Our religious literature cautions us not to put our faith in someone else. The model is set by the patriarch Abraham: “Because he put his trust in the Eternal, He reckoned it to his merit” (Gen. 15: 6). The prophet Jeremiah says, “Blessed is the man who trusts in God and who makes God his refuge” (17: 7), and, conversely, “Cursed is he who trusts in man” (17: 5). Similarly, the psalmists states, “Happy is the man who makes the Lord his trust” (40: 5), and “Do not put your trust…in mortal man who cannot save” (146:3). In the early rabbinic period, Hillel is reported to have warned people against overconfidence: “Do not trust yourself until the day of your death” (Pirke Avot, 2: 5; the Talmud gives a few examples in Ber.29a). In medieval times, the Jewish philosopher, Bahya ibn Pakuda (11th cent., Spain) spent an entire chapter on the idea of trust (see, his chapter 7, in The Duties of the Heart), and, even though he thought that it was possible to trust human beings who have compassion, empathy and love, he added that these qualities are often wanting in everyone except God. He then concluded by saying that “whoever trusts in what is other than God, God removes His providence from him and leaves him in the hands of whatever he trusted in.”

Non-Jewish literature on this subject is not more comforting either. The Roman philosopher Seneca (I cent CE) put forward a balanced viewpoint: “It is a vice to trust all, and equally a vice to trust none.” Most writers were more cautious. Thus, for instance, Shakespeare stated, “Love all, trust a few” (All’s Well That Ends Well). Ronald Reagan insisted, “Trust but verify.” Some thinkers even said that we need to put our faith only in ourselves, not on others. And Joseph Stalin went to the other extreme allegedly saying, “I do not trust anyone, not even myself.”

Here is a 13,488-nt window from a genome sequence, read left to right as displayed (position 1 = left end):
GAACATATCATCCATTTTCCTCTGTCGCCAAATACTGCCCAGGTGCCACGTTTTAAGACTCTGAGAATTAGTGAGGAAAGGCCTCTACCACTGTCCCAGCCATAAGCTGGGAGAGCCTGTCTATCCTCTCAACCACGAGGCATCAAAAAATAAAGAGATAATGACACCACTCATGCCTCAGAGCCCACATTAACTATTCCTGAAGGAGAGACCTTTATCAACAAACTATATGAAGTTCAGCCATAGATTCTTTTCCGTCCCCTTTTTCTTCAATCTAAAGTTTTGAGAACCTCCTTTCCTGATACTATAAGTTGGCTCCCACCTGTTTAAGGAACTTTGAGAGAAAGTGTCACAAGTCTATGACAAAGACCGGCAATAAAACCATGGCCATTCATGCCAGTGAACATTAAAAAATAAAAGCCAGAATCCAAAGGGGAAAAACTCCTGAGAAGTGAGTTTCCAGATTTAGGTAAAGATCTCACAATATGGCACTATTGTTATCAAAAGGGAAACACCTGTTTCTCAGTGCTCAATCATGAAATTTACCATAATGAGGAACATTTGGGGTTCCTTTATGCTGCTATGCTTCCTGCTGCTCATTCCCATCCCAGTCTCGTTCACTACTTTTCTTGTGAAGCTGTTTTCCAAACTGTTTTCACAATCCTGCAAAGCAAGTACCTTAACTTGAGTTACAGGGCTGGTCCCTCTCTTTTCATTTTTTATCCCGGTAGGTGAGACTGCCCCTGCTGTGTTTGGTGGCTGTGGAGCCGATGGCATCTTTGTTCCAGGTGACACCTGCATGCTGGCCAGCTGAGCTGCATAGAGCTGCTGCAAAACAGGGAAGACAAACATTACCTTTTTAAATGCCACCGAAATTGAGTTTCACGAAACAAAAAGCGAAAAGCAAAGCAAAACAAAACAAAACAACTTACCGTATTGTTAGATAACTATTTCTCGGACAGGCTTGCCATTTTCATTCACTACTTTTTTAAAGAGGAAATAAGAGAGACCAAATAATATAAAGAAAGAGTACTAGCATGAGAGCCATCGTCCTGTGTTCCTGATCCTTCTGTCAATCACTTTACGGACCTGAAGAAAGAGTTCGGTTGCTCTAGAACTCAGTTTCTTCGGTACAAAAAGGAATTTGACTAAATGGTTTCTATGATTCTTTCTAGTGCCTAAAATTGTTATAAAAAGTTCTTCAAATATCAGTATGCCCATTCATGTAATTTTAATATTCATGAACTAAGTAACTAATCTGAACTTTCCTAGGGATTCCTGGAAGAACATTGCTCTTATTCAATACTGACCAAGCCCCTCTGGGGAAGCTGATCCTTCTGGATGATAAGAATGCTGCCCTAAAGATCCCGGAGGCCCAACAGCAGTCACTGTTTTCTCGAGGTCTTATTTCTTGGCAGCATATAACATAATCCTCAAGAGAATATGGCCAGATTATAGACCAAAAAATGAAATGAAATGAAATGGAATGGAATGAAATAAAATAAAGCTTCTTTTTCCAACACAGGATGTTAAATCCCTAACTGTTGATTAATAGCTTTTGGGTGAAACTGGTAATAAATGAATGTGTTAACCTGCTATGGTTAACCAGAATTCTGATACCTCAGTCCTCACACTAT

I maintain otherwise. I am not na├»ve but I do tend to be a trusting individual. I often take people at their word. Before a purchase, I do read one or two reviews and then proceed. How can you live in a society where no one relies on another? A student trusts his/her teacher. Children trust their parents, and vice-versa. We rely on a variety of experts. Personal friendship or a good marriage is possible only when there is mutual trust. When we read a book, a research paper, a magazine article etc., unless the claim is preposterous, we all tend to accept the facts cited in them as reliable and true. 

Yes, some people do lie; some people cheat. And it is getting more difficult to trust others. One needs to be skeptical of unusual, strange and outrageous claims. But I don’t think the dishonest are in the majority. I will continue to rely on my guts and depend on others. That is what we need to work on, and make individuals responsible for what they say and do. Society cannot survive on falsehood and suspicion.

As for me, I will start to read many more reviews than before buying anything, and then decide. What a shame!

Rabbi Rifat Sonsino, PhD
October, 2013